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Finding the meaning in Rethink ’08


Finding an outlet

In the months following the election, many young people were looking for ways to continue their involvement in politics, said Thecla Prentiss, a 20-year-old Obama volunteer.

“I think that the youth tries to find this outlet,” said Prentiss, who ended up leading the UM chapter of “Organizing for America“, a group founded by the Obama campaign to keep the momentum going. “But sometimes it is very hard to find.”

At the University of Montana, Organizing for America currently has 10 members. In November of 2009, the group held a bake sale to raise money for the homeless. It also gathered pledges to support Obama’s health care plan and hoped to start rapid response teams to call senators about health care.

“OFA is an incredible organization that brings people back together after the election,” Prentiss said. “It gives youth a way to feel like they matter again.”

The College Republicans at the University of Montana, too, are active, helping local politicians during their campaigns by handing out fliers or holding rallies. Carli Amatuzio, the group’s president, believes that those who are truly interested in politics will find a way to stay involved even after the hype wears off. “City council elections are not posted all over People magazine or MTV,” the 20-year-old said.

Sustained enthusiasm or waning fad?

Turnout numbers from recent state and city elections indeed indicate that the enthusiasm connected with the presidential campaign wasn’t sustained at the voting booth in 2009. In the Missoula city elections, almost 3,500 additional mail-in ballots were sent out to people between 18 and 29. Yet only 1,158 young people returned their ballots, compared to 2,175 in the 2007 city elections.

The 2009 gubernatorial elections in Virginia and New Jersey also saw a lower turnout of young voters, compared to 1997, the most recent year with data available. In New Jersey, only 19 percent of young people turned out to vote, compared to 26 percent in 1997. In Virginia, 17 percent voted, roughly the same as in the gubernatorial race in 1997.

But turnout for local elections is always relatively low and doesn’t necessarily tie back to what’s happening in politics on the national level.

“Turnout is always much lower in off-year gubernatorial elections than in presidential years,” said Peter Levine, Director of Circle, a nonpartisan research center studying youth civic engagement, on the center’s Web site. He cautioned that “it is a statistical mistake to generalize or make predictions based on a very small sample, such as two governors’ races.”

Politics as Usual
When Rethink08 hosted an online debate on youth political involvement on Dec. 4, 2009, most of the participants agreed that the level of youth involvement in politics had gone down, but they gave different reasons for the decline.

Professor Jeffrey Greene, Political Science, University of Montana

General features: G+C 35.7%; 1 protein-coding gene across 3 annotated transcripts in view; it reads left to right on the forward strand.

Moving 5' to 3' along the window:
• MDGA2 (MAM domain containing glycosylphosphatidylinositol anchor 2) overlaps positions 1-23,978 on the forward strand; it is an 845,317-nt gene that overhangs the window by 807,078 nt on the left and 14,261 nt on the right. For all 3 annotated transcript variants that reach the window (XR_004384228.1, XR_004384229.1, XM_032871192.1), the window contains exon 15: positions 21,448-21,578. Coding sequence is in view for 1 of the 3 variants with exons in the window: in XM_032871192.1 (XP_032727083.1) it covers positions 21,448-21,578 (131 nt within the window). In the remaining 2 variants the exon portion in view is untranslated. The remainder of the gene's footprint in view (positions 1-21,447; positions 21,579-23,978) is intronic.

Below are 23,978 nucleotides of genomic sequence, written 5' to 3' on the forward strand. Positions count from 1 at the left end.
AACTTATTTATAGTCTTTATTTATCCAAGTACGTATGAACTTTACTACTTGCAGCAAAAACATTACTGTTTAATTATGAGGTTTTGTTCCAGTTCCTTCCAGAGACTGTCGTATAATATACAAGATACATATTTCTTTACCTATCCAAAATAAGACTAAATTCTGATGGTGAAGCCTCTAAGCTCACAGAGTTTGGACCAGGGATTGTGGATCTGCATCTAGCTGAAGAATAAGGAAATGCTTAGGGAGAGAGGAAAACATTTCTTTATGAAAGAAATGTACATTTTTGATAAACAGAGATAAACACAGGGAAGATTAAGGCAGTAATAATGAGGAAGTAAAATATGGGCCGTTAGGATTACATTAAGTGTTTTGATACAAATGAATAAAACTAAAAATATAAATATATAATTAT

“I was impressed and taken back at the level of enthusiasm last year but it seems to have faded quickly now that politics has returned to ‘politics as usual’,” wrote political scientist Jeffrey Greene.

“Governing is often less exciting and more messy than winning high-profile elections,” he said.

Thecla Prentiss of Organizing for America agrees that youth enthusiasm has gone down after the election. “There is no rallying force, like the campaign, all over the country,” she said.

Ward 1 Missoula City councilman Jason Wiener compared politics to the World Series.

“Lots of people who watch the World Series don’t get excited about the details of off-season trades and the seemingly endless baseball draft–even though what happens there will set the stage for future seasons and playoffs,” he wrote.

It just takes time

But Wiener also reported that politics locally in Missoula had seen an increase in applications for boards and commissions, many from people under 40, as well as more volunteerism for local campaigns.

“In the city election, I can safely say that a third of our calls were made by people under 30,” he said of the call banks staffed by volunteers for the Missoula County Democrats.

Chavvahn Gade, 22, is an Obama supporter who hopes to make a career out of helping those she believes in getting elected.

After working closely with Wiener to help Roy Houseman, 28, win a seat on the Missoula City Council, she is now managing the primary campaign of a candidate for the Montana State Legislature

Also active on the local level is Daniel Viehland, 20, another Obama volunteer who worked for the Missoula Democrats during the 2009 election.

“He was just a pro about it,” Wiener said.

Wiener said he has seen more young people turn out for issues that concern their lives, such as transportation and parks and recreation. Plans to close a polling station on the Missoula campus marshaled a quick response from youth organizations, as well.

The real measure of those involved in the 2008 elections would be taken in 2012, the Democrat said.

If young people re-emerge in force, four years after their first showing, he said, that might give a more definite answer to the question where their enthusiasm went.

Reported by Cody Bloomsburg; Anne Clausen; Tetona Dunlap; Neil LaRubbio; Passang Norbu; Gillette Vaira. Produced by Brandy Kiger. Edited by Henriette Lowisch.

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